Driving in Europe car insurance tips

  • Make sure you’re covered for driving abroad
  • Some policies don’t extend to mainland Europe
  • Explained: Green Card, temporary insurance and much more

Planning to take your car abroad this year? Think you’re insured? Many motorists might not give the latter a second thought – scary when you consider the reality of something going wrong with your vehicle in an alien country.

Help is at hand, though, with the Parkers comprehensive guide to car insurance on the continent. We've highlighted all the essentials you need to know, including how to check what level of European insurance you have, how long you’re covered for and what exactly a Green Card is.

Am I covered to drive in Europe?

In all likelihood, yes, you are. But before you jump in the car and speed off towards Dover, there’s a couple things worth pointing out.

Number one is that while the vast majority of UK car insurance policies will provide the minimum level of cover required for driving in foreign countries, a small number will not. Always check the terms and conditions of your contract before leaving, and if it’s still not clear, give your insurance company a call.

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Secondly, even if you are covered for driving abroad, it’s highly unlikely that your policy will offer the same level of insurance you are granted in the UK.

Therefore, just because you’ve taken out comprehensive cover in the UK, it might not translate into the same abroad – more than likely downgrading to Third Party/Third Party fire and theft the moment you leave the UK.

Again, double check this before the off. Some insurers will give you the option to upgrade to comprehensive European cover – for a small fee, of course.

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Better still, if you make lots of cross-continent road trips why not use the Mustard.co.uk insurance comparison site to see which providers offer European insurance, and to what level of cover.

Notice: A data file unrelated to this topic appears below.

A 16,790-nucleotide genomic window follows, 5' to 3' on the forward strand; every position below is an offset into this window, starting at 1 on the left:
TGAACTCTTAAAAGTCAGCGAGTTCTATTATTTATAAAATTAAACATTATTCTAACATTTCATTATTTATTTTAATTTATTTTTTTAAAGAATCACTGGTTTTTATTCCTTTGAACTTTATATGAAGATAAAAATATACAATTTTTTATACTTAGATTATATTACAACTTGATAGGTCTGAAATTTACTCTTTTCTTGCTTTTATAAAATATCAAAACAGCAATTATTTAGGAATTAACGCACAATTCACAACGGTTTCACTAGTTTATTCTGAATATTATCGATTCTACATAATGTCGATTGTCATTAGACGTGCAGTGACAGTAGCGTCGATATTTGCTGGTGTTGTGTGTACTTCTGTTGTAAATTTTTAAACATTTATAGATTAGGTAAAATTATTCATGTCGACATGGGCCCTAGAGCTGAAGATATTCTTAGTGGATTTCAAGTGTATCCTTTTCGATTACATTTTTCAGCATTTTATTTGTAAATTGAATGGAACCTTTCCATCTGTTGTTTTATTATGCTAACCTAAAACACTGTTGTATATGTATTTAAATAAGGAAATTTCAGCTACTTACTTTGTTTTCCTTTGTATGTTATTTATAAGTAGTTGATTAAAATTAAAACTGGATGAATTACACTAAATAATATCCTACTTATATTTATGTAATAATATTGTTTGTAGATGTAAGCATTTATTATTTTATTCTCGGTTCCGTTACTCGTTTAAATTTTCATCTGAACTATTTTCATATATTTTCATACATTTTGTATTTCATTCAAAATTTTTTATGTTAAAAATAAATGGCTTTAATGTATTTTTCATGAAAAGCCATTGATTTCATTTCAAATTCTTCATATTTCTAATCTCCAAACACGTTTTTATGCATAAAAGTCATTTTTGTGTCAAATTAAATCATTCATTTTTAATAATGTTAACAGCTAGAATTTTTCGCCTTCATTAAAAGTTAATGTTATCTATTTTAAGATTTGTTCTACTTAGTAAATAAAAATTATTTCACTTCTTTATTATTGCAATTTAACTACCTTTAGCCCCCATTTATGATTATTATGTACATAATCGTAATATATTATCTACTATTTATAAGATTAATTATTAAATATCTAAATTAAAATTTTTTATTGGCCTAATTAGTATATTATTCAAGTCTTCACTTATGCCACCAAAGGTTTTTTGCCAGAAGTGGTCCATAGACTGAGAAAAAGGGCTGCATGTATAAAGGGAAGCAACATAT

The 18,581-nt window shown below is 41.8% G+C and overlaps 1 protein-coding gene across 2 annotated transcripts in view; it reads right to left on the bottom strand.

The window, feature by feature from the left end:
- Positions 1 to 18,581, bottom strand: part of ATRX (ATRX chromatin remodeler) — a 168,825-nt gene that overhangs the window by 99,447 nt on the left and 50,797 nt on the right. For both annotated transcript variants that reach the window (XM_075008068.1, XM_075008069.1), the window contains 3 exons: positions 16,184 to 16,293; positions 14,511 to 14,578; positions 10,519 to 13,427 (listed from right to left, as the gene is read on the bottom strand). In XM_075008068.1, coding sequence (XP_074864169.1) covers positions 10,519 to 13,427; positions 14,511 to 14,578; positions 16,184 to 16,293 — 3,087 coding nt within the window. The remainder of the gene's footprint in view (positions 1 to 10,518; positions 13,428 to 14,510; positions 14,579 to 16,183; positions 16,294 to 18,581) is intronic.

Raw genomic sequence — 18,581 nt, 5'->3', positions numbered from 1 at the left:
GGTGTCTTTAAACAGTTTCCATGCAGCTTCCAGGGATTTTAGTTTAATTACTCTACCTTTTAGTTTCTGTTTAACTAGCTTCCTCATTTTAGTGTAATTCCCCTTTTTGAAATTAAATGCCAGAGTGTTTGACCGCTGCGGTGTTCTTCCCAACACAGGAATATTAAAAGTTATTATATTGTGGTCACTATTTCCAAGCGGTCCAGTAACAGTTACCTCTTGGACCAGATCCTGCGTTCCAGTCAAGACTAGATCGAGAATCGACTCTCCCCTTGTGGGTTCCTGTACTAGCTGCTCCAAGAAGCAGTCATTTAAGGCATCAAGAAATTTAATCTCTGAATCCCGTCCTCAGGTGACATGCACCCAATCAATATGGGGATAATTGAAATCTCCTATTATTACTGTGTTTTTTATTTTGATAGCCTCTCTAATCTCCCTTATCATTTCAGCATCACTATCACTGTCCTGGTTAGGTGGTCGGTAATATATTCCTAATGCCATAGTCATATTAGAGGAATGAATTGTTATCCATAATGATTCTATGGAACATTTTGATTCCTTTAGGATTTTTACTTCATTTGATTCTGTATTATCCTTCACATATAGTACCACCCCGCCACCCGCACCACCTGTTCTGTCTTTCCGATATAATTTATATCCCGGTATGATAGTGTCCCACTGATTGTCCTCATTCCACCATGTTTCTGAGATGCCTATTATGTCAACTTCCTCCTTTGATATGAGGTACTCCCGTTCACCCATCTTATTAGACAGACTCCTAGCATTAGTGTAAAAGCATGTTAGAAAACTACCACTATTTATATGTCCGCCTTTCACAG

Can I take out temporary European car insurance?

Yes you can – and for those taking a single trip it could be the ideal solution. For example, if your insurance doesn’t include driving in Europe – or only covers you third party – you can take out a temporary policy instead of attempting to modify your primary insurance.

This could be especially useful if you only plan to drive abroad for a weekend, yet your UK insurer can only offer the bells-and-whistles 180-day cover. Do make sure that the temporary cover includes European travel, though – not all do as standard!

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How long am I covered for when driving in Europe?

Say you are one of the lucky ones who enjoy extensive 180-day cover for driving in Europe.  That doesn’t necessarily mean you can motor across the continent for six months all in one go.

Many insurers will give a maximum amount of days that you’re covered, but then have a separate timescale for how many days can be taken consecutively. Therefore, if you’re planning any extended foreign jaunts (usually longer than a week), it’s best to give your insurance company a quick call to let them know.

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Do I need a Green Card?

First things first. The Green Card we’re referring to is totally unrelated to the one that enables you to live permanently in the United States.

Instead, it’s an internationally accepted document proving the existence of insurance on the vehicle in question. It used to to be mandatory in all European countries and still is in Bosnia and Herzegovina, Montenegro, Albania, FRY Macedonia, Ukraine, Belarus, Moldova and Russia.

However, while most major nations on the continent do not require drivers to carry a Green Card, we’d still recommend procuring one from your insurer. In the event of an accident or if pulled over by local Police, carrying a Green Card could end up saving you a lot of time and effort.

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Will I have breakdown cover in Europe?

Again, check with your provider before you leave. While some breakdown companies will provide European cover as standard, many will want to charge extra for the privilege or, in some cases, not offer any full stop.

What documents do I need to take?

For insurance purposes, be sure to bring your driving licence, certificate of motor insurance and – ideally – your Green Card. The same goes for breakdown cover documents. Also make sure the number you need to call in the event of an accident is easily accessible at all times.

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